I COULD PICTURE IT so clearly in my mind's eye. The B-52s up there all alone, the missiles dropping out of the bomb bay, the tiny wings unfolding, then the small jet engines igniting, and the missiles diving down as they winged their ways to the targets.
The Tomahawks, the Navy's Tactical Land Attack Missiles, came just a few moments later. I could picture these, too. The greenish-blue of the Adriatic just a few minutes before nightfall. The bursts of flame as the booster charges eject the missiles from the launch tube of the frigates and cruisers. The spouts of seawater as the submarine-based missiles catapult out of the ocean, fins unfolding and boosters igniting.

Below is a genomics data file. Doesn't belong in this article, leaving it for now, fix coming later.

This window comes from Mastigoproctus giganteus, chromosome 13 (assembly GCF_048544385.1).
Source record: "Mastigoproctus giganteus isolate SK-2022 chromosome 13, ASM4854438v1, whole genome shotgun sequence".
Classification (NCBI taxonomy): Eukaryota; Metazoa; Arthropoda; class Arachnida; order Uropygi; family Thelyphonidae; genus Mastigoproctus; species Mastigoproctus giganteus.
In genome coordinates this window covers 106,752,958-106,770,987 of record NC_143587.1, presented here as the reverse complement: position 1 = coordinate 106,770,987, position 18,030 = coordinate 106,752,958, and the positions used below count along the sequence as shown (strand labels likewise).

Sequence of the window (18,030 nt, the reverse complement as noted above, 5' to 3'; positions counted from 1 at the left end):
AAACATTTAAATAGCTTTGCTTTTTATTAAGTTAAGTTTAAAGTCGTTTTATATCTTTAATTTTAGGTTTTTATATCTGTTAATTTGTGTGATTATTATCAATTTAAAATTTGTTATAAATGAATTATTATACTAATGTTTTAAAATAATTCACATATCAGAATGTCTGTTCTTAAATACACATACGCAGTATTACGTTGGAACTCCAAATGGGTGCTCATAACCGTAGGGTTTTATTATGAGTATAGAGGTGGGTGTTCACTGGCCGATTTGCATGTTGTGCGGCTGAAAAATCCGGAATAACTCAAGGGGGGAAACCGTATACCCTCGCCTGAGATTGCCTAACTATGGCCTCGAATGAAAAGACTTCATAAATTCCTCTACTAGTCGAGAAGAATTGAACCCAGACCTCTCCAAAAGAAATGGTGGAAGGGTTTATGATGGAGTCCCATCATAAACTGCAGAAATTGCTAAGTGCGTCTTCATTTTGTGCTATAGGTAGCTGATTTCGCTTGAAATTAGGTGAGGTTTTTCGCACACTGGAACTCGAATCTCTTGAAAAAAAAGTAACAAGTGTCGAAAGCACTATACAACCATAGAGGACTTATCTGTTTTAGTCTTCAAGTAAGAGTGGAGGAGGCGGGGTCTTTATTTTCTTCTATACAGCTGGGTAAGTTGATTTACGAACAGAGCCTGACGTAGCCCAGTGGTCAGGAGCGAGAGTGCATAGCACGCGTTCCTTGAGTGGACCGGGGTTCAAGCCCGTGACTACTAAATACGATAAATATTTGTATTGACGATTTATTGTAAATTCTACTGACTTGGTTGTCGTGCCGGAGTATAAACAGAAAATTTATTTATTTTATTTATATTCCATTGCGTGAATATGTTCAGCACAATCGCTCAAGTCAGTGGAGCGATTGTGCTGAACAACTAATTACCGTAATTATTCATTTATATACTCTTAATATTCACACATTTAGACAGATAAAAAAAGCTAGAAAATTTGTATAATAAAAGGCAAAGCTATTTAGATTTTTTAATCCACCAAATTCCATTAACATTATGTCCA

It was a synchronized attack. We were going to blind the Yugoslav military by taking out their radars and cripple them by destroying their anti-air missile systems. Then we were going to sweep in with the manned aircraft. We would lead with the least vulnerable birds, the stealth aircraft that couldn't be easily detected by radar, and we'd have some regular fighters and fighter-bombers along, too. I could imagine what the airmen felt like on this night, helmets tight, masks on, a head full of code words, target descriptions, and mental reminders.
But I couldn't be there in those cockpits. I could only imagine.